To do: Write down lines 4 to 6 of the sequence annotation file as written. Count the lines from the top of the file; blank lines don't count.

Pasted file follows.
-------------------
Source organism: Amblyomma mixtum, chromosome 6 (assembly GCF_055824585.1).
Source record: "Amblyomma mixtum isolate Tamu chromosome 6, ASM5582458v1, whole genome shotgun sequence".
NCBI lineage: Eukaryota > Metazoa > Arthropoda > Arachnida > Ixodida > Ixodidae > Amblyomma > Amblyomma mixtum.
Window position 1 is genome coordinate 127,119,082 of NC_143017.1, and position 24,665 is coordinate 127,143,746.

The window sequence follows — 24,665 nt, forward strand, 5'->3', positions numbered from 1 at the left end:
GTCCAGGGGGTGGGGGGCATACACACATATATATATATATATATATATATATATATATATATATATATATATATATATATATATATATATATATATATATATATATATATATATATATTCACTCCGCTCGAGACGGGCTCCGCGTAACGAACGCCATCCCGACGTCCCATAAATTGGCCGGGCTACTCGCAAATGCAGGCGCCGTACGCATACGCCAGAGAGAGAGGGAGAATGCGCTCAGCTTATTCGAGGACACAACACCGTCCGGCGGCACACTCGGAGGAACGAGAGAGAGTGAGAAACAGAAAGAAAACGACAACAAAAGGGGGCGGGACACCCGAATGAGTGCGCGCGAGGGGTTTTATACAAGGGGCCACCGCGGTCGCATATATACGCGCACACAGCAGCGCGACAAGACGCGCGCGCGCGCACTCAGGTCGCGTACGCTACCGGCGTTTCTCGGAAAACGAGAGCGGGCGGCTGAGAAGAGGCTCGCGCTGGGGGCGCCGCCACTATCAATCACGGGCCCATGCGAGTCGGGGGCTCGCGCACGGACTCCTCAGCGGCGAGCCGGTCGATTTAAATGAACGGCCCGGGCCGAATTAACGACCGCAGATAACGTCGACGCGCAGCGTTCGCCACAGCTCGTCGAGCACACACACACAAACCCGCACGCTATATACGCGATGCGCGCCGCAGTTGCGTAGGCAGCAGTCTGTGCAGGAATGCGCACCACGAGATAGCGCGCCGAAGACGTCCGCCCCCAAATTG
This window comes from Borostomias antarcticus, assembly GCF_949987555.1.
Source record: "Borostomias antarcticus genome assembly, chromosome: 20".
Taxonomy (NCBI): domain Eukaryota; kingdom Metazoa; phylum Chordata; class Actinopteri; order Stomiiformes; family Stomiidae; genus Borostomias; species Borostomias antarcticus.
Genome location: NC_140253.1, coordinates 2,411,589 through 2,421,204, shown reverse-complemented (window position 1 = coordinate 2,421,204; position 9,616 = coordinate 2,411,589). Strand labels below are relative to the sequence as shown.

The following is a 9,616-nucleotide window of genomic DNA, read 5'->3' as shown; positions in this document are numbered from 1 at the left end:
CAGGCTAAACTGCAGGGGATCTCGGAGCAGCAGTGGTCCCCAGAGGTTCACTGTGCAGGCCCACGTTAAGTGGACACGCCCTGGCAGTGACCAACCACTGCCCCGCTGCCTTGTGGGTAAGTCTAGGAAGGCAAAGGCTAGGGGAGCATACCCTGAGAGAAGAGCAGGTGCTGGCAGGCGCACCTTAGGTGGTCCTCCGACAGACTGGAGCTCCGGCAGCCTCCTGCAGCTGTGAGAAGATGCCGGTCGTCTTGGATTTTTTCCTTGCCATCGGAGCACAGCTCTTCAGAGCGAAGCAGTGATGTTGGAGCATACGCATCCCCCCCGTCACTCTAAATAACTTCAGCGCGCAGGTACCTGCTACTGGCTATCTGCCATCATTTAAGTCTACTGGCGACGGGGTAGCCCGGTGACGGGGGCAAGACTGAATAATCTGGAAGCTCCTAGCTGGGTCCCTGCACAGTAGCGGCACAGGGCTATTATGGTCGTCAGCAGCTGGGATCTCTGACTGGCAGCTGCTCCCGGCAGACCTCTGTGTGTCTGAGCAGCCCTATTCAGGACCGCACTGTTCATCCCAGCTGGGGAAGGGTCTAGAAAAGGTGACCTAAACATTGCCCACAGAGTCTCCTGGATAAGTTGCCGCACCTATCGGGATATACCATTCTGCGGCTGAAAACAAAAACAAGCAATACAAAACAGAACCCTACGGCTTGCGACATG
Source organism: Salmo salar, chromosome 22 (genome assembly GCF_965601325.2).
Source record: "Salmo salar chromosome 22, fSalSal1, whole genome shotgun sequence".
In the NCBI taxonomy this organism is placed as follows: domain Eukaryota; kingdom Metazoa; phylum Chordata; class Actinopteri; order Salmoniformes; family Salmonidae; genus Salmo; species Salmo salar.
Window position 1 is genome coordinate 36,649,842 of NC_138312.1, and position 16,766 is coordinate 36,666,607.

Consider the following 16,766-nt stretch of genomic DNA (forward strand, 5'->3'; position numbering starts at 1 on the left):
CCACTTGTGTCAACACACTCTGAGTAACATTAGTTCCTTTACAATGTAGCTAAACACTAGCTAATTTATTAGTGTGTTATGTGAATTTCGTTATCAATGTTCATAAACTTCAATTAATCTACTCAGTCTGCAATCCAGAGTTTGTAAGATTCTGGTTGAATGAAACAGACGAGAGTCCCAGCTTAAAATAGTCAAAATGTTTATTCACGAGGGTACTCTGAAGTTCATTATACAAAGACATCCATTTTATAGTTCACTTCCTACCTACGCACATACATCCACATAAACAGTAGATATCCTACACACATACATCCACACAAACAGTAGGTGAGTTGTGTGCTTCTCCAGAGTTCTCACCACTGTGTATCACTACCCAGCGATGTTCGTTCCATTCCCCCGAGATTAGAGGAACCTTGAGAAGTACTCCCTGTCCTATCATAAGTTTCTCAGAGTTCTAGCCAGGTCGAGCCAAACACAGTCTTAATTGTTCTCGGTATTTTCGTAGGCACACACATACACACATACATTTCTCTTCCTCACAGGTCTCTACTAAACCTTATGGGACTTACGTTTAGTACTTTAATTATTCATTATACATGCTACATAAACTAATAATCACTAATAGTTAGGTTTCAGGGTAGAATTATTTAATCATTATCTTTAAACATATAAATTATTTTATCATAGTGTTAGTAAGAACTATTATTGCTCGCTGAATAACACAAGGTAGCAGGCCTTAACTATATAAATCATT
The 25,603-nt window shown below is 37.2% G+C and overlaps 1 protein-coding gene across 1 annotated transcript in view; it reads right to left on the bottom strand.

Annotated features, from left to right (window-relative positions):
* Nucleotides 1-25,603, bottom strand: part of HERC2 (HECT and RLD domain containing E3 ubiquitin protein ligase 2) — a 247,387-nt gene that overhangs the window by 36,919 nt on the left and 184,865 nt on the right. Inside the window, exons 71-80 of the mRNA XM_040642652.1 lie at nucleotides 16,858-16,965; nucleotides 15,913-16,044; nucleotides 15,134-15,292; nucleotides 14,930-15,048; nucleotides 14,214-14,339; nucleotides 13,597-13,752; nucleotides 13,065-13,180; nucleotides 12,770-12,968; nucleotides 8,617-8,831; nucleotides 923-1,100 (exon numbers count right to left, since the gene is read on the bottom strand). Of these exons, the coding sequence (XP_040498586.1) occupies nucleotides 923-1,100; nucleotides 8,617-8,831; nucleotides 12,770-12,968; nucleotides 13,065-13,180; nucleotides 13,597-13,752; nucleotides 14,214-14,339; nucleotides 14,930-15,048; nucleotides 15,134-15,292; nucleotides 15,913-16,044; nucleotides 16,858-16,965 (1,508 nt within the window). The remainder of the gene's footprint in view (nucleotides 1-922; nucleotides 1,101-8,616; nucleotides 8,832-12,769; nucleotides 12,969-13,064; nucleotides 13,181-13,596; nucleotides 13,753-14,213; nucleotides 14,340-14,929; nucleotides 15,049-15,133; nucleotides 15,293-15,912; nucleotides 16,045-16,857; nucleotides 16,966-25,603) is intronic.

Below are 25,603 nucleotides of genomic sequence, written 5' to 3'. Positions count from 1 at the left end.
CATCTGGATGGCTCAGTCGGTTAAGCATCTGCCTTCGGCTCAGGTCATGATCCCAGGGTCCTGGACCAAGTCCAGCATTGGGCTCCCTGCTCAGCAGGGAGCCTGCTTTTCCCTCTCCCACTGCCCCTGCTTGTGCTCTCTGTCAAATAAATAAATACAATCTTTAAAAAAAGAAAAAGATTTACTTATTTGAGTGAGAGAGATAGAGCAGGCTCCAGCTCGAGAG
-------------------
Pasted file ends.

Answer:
Window position 1 is genome coordinate 127,119,082 of NC_143017.1, and position 24,665 is coordinate 127,143,746.

The window sequence follows — 24,665 nt, forward strand, 5'->3', positions numbered from 1 at the left end:
GTCCAGGGGGTGGGGGGCATACACACATATATATATATATATATATATATATATATATATATATATATATATATATATATATATATATATATATATATATATATATATATATATATATTCACTCCGCTCGAGACGGGCTCCGCGTAACGAACGCCATCCCGACGTCCCATAAATTGGCCGGGCTACTCGCAAATGCAGGCGCCGTACGCATACGCCAGAGAGAGAGGGAGAATGCGCTCAGCTTATTCGAGGACACAACACCGTCCGGCGGCACACTCGGAGGAACGAGAGAGAGTGAGAAACAGAAAGAAAACGACAACAAAAGGGGGCGGGACACCCGAATGAGTGCGCGCGAGGGGTTTTATACAAGGGGCCACCGCGGTCGCATATATACGCGCACACAGCAGCGCGACAAGACGCGCGCGCGCGCACTCAGGTCGCGTACGCTACCGGCGTTTCTCGGAAAACGAGAGCGGGCGGCTGAGAAGAGGCTCGCGCTGGGGGCGCCGCCACTATCAATCACGGGCCCATGCGAGTCGGGGGCTCGCGCACGGACTCCTCAGCGGCGAGCCGGTCGATTTAAATGAACGGCCCGGGCCGAATTAACGACCGCAGATAACGTCGACGCGCAGCGTTCGCCACAGCTCGTCGAGCACACACACACAAACCCGCACGCTATATACGCGATGCGCGCCGCAGTTGCGTAGGCAGCAGTCTGTGCAGGAATGCGCACCACGAGATAGCGCGCCGAAGACGTCCGCCCCCAAATTG